Financial Freedom Secrets (Part 1): Make Good Return on Investment

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My name is David Coss. My wife and I have 5 young children. We have been able to travel and live in many cities around the world. We’ve been able to retire even though we were on low wages, sometimes we only had one wage, and at other times no wages at all. I want to show you how we achieved financial freedom and how you can do it too.


Today, I’m going to reveal the one key that’ll unlock success in every area of your life, especially your finances. I know that’s a bold statement. But before I get to that I want to talk about your investments. To most people investments are only things like stocks, gold and real estate. But I would like you to consider that there are four areas of investment we need to manage to gain success. They are time, energy, resources and finances. We have a limited supply of each of these so we need to steward them well. Managing these four areas helps cut out negative things that keep you from moving closer to your goals.


Okay, let’s look at how this relates to the one key that’ll unlock success in every area of your life. The key is actually a question you ask yourself. You’re thinking I am a bit crazy now, right? Okay, for whatever you want do you need to ask yourself this: What is my return on investment (ROI)? What do I mean by that? We need to calculate the return on the investment for the time, finances, resources and energies in whatever we do.  It’s probably best explained by giving some examples.


Exhibit A: Time

Watching a 10-hour Chuck Norris DVD series all the way through is generally not a good use of time. Unless it’s some sort of documentary that helps you with your work or in your efforts to reach your goals. I’m not saying you shouldn’t watch it. Watching the DVD series isn’t the issue. But investing so much time in one sitting is. You’re sacrificing time on one thing to invest into another with very little ROI. And here’s the thing: once you compromise the first time, you’ll most likely do it again.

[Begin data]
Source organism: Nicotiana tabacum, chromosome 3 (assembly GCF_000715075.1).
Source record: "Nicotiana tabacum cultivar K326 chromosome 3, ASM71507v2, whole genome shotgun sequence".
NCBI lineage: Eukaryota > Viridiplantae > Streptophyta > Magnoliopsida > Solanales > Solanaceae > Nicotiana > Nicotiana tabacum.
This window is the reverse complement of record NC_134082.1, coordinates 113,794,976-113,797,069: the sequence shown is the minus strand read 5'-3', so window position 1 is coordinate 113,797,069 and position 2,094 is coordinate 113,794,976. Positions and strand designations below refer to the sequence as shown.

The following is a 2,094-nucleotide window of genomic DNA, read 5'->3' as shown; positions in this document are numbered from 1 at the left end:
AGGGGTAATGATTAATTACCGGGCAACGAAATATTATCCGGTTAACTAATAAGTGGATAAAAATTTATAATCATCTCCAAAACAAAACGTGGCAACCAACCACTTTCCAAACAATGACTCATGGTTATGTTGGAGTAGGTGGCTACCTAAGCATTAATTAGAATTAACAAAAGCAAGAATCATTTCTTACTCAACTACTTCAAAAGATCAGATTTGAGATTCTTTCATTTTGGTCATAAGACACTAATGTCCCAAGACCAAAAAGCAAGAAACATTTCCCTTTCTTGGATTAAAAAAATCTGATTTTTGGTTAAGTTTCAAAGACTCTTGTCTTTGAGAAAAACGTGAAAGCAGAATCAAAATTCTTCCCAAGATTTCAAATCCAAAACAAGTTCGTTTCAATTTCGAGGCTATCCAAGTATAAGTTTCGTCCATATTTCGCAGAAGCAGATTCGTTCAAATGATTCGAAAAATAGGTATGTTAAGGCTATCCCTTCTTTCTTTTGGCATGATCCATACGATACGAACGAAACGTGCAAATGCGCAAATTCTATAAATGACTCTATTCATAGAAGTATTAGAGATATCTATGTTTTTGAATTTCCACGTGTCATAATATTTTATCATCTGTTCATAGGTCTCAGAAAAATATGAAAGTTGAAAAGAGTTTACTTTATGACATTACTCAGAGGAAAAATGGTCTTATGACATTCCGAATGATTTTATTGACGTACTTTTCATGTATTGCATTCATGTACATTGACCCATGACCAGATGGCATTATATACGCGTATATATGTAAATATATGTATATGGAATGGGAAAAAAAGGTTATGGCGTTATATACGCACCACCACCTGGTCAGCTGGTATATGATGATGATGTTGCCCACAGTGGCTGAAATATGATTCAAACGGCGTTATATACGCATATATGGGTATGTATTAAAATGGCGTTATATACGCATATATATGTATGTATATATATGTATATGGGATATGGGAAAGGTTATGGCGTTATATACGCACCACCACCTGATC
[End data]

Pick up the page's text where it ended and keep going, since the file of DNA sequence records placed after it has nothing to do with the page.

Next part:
Exhibit B: Energy

Anything that uses a lot of your energy for things that aren’t healthy for you should be avoided. We only have so much energy in a day and it should be reserved for those things that will give us a good ROI. Teaching your children can take a lot of energy (so much energy!), but is necessary for their development. Now, worrying about something you can’t change the outcome for is a thing you can do without.


Exhibit C: Finances

Our money is finite and can be easily consumed if we don’t take stock of where it goes. Where we spend money will determine if we’re gaining wealth or losing it. I wouldn’t consider buying coffee every day a good ROI. Why? Because it is addictive, so it’s not healthy for you. It cost money and then just ends up in the toilet. Okay, so that’s my personal opinion. You need to calculate the ROI for yourself. Is what I am about to purchase a good ROI? If it’s not then why buy it? Think of the money you could save. It’s something you need to consider if you want to become financially free.


Exhibit D: Resources

Things we control can be used as consumer items that’ll deteriorate to no value over time or for building wealth. The gifts and skills we have can also be used for creating wealth. Renting out your spare room on AirBnB could be considered a good use of an unused resource. We should direct our resources toward areas where we can add value to others.


Sometimes you might find that all four overlap in any given situation. For example, if you invite someone out to lunch you might use them all. You might use the resource of your car to pick them up. I guess you would be paying so you are using your finances. If you have to keep thinking of conversation points then you are expending energy. All of that takes time, so that is used up as well.


Before you make that lunch offer you’ll have to decide if it is all worth the effort. It might be an easier decision if you are asking your wife rather than someone who has bad breath and a quirky laugh. The decisions we make aren’t as easy as just doing whatever gives us pleasure now. Because whatever you do now determines your destiny. So, if what you do now is selfish it will come back to you in the future. You’re always investing into something whether you’re working hard or relaxing. You’re excluding one thing in order to be able to do another. You’re deciding what’s important at the cost of giving something else up. It happens in every single decision you make.